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Seek clients emulating your personal preferences

In addition to courting customer service stars, client prospects that emulate your personal preferences also can be good way to pursue new opportunities. Companies scoring high on both fronts will be more likely to sync up with you in a business relationship.

There are many ways to assess preference and style compatibility. One obvious and growing sector is social consciousness, which can encompass environmental, community and planetary caring. If you are invested in protecting the planet, companies making a solid commitment to aligned areas can be a great fit.

Besides being of like mindset, it’s easier to let your natural enthusiasm come out when you believe in the company’s values and mission. This enthusiasm can help you build a relationship, and lead to a profitable agreement sooner than later.

Are you a fitness and health buff? Companies providing workout facilities or free/low-cost employee access to health clubs, and the time to use them, can be fertile prospecting ground.

How about healthy eating? More than ever before, companies are providing nutritious, economical on-site food centers for their employees, visitors and other stakeholders. In some cases, they enter into relationships with area eateries that allow company representatives to access healthy food on a regular basis.

Are you passionate about wanting to work with companies that acknowledge, respect and reward employees consistently and meaningfully? If so, doing a deep dive into how employees view their employers in key areas is a smart way to proceed. Again, as said in the previous post, check out the ratings through a variety of sources to ensure that employees are consistently ranking their companies high—not just whitewashing true feelings to maintain job security.

Sometimes, it’s possible to glean valuable employee information by talking to the company’s customer service corps. Do they seem sincerely invested, motivated and enthusiastic? Or are they just towing the line to keep their jobs? Some of this will require subjective, intuitive analysis in addition to objective reviews. Companies doing right by their employees also are likely to get publicized for doing it.

Then, of course, there always are potential potholes and possibilities tied to diversity, politics, religion, et al. For example, if you are a fan of a culturally diverse workforce and other company relationships that show a commitment to cultural diversity, then seek out prospects aligned in this area.

Even if these qualities aren’t apparent at first, you may be able to glean what a company stands for and espouses in these areas by doing some research and investigation. Between social and mainstream media and digital forums, the company’s own branding and messaging, and substantial reservoirs of reputation and other reporting out there, you likely can paint a reasonably accurate picture.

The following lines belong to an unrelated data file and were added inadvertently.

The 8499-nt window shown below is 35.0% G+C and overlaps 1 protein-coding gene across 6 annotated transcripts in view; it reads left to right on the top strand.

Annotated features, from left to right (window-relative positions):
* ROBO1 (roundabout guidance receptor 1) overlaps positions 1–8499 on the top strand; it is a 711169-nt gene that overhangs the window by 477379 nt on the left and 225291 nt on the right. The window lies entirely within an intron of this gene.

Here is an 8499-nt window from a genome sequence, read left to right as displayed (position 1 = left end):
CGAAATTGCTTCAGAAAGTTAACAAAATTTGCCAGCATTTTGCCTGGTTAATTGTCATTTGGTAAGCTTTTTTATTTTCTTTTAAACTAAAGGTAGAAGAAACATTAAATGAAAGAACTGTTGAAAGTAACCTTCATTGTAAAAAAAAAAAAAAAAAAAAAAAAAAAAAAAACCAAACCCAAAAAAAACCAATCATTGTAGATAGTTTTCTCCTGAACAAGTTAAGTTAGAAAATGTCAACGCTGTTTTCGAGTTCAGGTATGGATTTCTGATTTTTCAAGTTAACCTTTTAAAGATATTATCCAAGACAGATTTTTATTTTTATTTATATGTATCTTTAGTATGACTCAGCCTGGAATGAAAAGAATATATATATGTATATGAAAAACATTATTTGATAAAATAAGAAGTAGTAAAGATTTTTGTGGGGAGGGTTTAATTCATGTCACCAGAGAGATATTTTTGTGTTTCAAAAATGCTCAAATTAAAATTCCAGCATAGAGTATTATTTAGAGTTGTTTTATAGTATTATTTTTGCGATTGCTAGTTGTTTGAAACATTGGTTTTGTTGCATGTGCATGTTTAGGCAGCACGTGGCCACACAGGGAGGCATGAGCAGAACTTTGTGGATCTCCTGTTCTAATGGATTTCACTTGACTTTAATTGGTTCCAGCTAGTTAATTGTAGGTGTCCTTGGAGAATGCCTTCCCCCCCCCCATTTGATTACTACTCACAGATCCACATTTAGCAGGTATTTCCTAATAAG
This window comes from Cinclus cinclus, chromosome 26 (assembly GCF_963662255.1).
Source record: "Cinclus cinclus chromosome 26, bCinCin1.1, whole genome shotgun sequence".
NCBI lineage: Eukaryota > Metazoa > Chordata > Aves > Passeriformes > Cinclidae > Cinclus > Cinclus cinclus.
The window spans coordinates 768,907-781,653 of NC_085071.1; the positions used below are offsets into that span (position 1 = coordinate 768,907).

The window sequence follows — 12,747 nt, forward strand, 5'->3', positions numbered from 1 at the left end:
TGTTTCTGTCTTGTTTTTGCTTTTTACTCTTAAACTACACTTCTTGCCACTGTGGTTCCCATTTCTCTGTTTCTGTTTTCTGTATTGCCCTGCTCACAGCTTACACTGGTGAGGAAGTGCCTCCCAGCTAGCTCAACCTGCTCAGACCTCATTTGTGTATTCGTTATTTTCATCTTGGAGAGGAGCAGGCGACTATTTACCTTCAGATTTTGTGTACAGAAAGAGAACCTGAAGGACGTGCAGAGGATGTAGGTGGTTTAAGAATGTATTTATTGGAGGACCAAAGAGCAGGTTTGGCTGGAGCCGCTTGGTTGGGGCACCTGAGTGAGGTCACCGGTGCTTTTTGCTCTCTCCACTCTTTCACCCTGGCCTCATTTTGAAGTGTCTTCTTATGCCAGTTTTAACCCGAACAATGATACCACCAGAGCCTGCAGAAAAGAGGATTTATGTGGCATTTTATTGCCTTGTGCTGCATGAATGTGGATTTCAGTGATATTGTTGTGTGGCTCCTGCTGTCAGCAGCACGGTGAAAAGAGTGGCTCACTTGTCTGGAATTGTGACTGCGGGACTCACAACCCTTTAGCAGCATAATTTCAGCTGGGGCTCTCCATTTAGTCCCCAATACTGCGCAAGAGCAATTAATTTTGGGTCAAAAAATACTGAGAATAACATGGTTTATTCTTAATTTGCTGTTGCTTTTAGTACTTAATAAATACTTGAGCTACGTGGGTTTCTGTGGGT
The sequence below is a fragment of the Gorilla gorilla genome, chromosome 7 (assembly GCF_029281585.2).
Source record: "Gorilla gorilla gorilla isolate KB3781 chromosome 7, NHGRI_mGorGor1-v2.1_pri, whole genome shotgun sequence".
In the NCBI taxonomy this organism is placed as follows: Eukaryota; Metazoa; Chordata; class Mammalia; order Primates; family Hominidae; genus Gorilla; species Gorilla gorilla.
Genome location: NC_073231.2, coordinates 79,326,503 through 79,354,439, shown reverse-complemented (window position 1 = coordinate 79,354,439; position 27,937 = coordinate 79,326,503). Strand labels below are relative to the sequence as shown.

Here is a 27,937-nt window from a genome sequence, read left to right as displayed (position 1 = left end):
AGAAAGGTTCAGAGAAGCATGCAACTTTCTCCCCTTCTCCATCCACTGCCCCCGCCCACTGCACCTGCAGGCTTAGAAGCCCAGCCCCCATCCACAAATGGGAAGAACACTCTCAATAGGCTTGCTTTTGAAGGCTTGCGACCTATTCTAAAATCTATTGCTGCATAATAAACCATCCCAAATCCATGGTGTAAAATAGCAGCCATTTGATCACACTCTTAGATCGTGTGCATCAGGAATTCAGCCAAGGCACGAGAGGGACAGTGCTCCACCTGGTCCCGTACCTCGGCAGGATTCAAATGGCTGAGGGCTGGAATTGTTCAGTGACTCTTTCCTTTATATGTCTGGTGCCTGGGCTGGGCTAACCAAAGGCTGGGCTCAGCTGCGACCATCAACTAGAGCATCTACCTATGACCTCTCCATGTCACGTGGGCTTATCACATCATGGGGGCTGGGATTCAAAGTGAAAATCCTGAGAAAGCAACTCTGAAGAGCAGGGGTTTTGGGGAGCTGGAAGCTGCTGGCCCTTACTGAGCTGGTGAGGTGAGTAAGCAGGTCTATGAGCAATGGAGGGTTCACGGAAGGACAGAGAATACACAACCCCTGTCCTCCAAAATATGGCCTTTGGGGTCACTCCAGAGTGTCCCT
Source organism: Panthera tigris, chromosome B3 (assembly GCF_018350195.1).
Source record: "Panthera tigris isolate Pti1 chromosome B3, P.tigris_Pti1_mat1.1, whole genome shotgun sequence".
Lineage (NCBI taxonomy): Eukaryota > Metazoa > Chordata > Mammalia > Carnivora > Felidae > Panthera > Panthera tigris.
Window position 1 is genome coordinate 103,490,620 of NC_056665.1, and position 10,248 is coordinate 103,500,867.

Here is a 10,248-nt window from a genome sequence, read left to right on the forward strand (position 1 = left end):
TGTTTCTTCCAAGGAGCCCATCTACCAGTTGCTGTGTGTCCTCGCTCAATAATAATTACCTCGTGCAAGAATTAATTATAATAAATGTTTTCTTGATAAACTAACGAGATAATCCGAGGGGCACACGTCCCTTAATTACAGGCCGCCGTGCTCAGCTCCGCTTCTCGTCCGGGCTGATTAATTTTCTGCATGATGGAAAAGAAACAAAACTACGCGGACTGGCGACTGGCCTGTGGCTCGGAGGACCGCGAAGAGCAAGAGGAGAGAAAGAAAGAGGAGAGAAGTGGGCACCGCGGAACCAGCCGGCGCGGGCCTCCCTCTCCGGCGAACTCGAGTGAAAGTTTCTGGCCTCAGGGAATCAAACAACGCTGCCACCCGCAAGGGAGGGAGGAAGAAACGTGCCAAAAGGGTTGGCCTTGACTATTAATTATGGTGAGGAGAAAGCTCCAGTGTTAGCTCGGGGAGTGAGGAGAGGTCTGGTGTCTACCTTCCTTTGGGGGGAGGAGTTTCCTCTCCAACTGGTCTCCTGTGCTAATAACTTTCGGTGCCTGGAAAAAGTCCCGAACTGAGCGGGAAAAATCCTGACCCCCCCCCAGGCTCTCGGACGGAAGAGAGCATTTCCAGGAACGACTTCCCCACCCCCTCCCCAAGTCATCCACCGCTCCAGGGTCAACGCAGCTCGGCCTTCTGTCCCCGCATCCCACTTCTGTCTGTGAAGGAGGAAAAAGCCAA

Finally, look at prospects that match up with your preferred buying criteria. In my case, customer service-oriented companies are the ticket. That’s why I frequently cite Costco as a shining light, and am pleased with Amazon’s commitment as well. In 22 years of doing business with Costco, their customer service has been stellar, consistent, and sometimes above and beyond the call of duty. Costco-like companies definitely fall into my prospecting sweet spot.

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Looking for new business contracts? Consider courting companies that are customer service stars. If a company scores high on customer service, it follows that they may also be committed to providing a high-quality product or service, and treating all their stakeholders well. Stakeholders include suppliers/vendors, partners, and employees. It improves the odds of working with a top-flight company that will treat you fairly and respect your contribution.

Mark Lusky

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Mark Lusky
mark@marklusky.com

Mark Lusky (aka The Happy Curmudgeon)
is the owner of a Denver-based marketing communications firm. He’s a veteran writer, storyteller and author, with 40+ years of public relations, advertising, marketing and journalism experience, and author of A Wandering Wondering Jew… and co-author of Don’t Get Mad, Get Leverage.

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